Assessing Your Savings Goals

With the start of a new year comes new goals. But how do you know your goals are realistic and achievable? Especially when it comes to goals that involve saving money. When money is involved, it’s often easy to overestimate and not reach your goal amount. The CGS Team has come up with a few pointers for assessing your savings goals.

Assessing your savings goals will allow you to see if they are attainable. If your goals aren’t realistic, you may get discouraged when you don’t reach them. We are trying to prevent that! We want you to see reasonable goals and reach all of them!

Check Your Timeframes

Are you giving yourself enough time to reach your goal? It’s so easy to say “I want to save $10,000 by the end of the year”, but how realistic is that for your situation? If you make $35,000 a year (after taxes) and your monthly expenses are $2,500, you will only save $5,000.

That number doesn’t include any unexpected expenses or additional spending. A more reasonable timeframe to save $10,000 would be 2-3 years, and that’s on a very strict budget. Make sure you set realistic timeframes when it comes to goals that require saving money.

Identify Your Next Steps

When you set a goal, it’s an absolute necessity to include your steps to reaching the goal. When assessing your savings goals, make sure you have included action plans to reach the goals. How are you going to save $5,000? Are you going to adjust your budget to cut back on dinners out?

Your budget should already be written out, but when you are adjusting it to your new goals, write out exactly why you are cutting back. “Reduce dinners out by $250 a month, to save an additional $3,000 each year.” Write down your next steps. When it’s on paper, it’s real. You have to look at it and you should be more inclined to complete the steps.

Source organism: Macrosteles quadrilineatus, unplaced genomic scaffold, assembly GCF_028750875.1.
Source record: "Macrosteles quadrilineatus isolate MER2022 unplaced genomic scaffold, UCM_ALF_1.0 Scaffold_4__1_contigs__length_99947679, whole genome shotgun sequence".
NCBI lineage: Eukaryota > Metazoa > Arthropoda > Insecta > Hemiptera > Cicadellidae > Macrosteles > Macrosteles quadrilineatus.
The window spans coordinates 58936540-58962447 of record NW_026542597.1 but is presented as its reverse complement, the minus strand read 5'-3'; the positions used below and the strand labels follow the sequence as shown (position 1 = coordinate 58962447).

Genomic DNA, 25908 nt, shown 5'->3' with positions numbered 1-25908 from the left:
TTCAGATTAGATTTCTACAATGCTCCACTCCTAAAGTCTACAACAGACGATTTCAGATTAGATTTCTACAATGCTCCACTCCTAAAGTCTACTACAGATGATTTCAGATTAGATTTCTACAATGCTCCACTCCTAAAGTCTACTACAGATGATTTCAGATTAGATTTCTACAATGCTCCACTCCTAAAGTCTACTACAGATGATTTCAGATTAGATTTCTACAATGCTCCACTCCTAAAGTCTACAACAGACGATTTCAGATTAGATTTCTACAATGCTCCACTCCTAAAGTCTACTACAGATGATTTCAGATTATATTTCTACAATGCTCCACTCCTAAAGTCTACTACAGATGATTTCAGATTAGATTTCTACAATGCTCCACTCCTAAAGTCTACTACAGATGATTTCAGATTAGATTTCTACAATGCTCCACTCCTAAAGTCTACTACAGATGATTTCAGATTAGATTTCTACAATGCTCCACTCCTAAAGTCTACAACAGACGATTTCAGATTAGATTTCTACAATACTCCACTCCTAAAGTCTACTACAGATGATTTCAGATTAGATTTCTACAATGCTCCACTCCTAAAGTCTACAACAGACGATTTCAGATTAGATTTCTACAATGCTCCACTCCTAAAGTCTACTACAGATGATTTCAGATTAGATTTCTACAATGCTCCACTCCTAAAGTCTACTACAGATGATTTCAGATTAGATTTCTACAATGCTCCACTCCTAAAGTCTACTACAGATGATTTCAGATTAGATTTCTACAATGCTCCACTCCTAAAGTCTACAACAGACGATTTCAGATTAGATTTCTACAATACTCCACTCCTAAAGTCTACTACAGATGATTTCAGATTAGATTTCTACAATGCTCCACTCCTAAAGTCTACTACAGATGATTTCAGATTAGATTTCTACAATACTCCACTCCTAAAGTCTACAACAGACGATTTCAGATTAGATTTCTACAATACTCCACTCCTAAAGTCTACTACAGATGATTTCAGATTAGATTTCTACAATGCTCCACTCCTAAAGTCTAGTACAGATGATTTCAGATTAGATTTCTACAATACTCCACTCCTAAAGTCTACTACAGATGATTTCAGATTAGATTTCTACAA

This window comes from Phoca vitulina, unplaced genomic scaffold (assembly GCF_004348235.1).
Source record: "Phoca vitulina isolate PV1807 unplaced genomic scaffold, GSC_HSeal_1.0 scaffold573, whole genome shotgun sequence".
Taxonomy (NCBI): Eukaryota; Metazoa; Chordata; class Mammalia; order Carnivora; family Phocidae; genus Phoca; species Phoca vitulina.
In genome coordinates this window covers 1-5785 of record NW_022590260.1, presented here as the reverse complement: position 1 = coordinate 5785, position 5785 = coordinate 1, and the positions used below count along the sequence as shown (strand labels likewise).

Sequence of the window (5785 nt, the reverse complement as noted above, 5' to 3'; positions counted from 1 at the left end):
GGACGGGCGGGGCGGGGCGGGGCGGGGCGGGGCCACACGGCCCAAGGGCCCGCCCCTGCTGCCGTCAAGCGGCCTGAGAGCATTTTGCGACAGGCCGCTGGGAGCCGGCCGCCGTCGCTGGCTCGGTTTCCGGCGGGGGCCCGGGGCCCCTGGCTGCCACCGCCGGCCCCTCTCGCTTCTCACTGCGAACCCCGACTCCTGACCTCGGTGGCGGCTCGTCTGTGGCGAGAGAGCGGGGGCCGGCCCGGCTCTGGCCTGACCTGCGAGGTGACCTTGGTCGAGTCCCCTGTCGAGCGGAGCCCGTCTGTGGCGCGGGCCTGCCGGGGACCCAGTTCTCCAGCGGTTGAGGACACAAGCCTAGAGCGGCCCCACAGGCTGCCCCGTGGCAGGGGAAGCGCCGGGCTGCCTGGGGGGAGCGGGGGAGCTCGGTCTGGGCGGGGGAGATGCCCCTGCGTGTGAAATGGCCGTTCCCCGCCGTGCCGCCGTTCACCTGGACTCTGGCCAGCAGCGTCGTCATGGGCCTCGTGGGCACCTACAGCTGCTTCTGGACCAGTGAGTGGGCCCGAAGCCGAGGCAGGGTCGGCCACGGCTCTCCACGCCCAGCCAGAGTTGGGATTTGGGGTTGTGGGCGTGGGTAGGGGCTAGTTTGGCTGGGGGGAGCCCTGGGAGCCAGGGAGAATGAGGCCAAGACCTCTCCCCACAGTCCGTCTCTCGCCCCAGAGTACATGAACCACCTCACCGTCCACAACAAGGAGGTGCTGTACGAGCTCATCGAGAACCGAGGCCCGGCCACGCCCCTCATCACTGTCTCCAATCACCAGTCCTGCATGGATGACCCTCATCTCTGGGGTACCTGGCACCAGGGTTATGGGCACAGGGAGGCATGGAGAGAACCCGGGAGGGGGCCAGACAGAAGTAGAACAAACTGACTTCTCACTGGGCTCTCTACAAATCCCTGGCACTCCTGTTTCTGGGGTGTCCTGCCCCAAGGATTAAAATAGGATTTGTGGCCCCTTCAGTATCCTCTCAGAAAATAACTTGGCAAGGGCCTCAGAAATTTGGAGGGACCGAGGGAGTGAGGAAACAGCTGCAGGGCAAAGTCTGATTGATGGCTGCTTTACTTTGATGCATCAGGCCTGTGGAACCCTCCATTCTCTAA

Address The Why

Why do you want to reach your financial goals? As we mentioned earlier, it’s easy to say “I want to save $10,000 by the end of the year”, but why? Why do you want to save that money? When you have a reason behind your goal, it automatically motivates you to want to achieve the goal. If you save $10,000 just to save, does it matter if you don’t save it?

There was no real reason to save it anyways, right? Understand the why to each of your savings goals and write them down. Even if it’s as simple as “I want to save $500 because I never have before”. Addressing the why will make your goal have meaning, in turn giving you reason to reach it.

Review Past Goals

Was there a goal in the past that you reached too easily? Was there a goal in the past that you gave up on because it was too hard to reach? Reviewing your past successes and mishaps can help you understand what’s easily reached and what requires major focus. Knowing how you function will make it easier for you to set goals that can be attained, or adjust the goals you have to make them more attainable.

If your past failed goals show you have a problem saving a set amount each month, try saving weekly. The amount will be smaller, so it won’t feel like a huge hit. Also, doing it weekly will help you form a habit. There won’t be too much time in between savings, so you’re likely to keep up with it.

Related: The Best Way to Set Your Money Goals for the New Year


Don’t be afraid to give good thought to your goals! Review them, adjust them and never forget to write down your steps for achieving them. It’s not meant to be easy, so remember why you are working so hard to reach your goals! We know you can do it!

What are some of your savings goals for the New Year? Have you created action plans and next steps for achieving those goals? How do you keep yourself inspired? Share your thoughts with the community. The CGS Team would love to hear what works for you when it comes to reaching goals! Leave a comment below to share.

-The CGS Team



3 thoughts on “Assessing Your Savings Goals”

  1. This article was very helpful for me! I always set savings goals that are too out of reach. Whether it’s not feasible to save every dime or I underestimate bill amounts. Great read for getting my goals on track.

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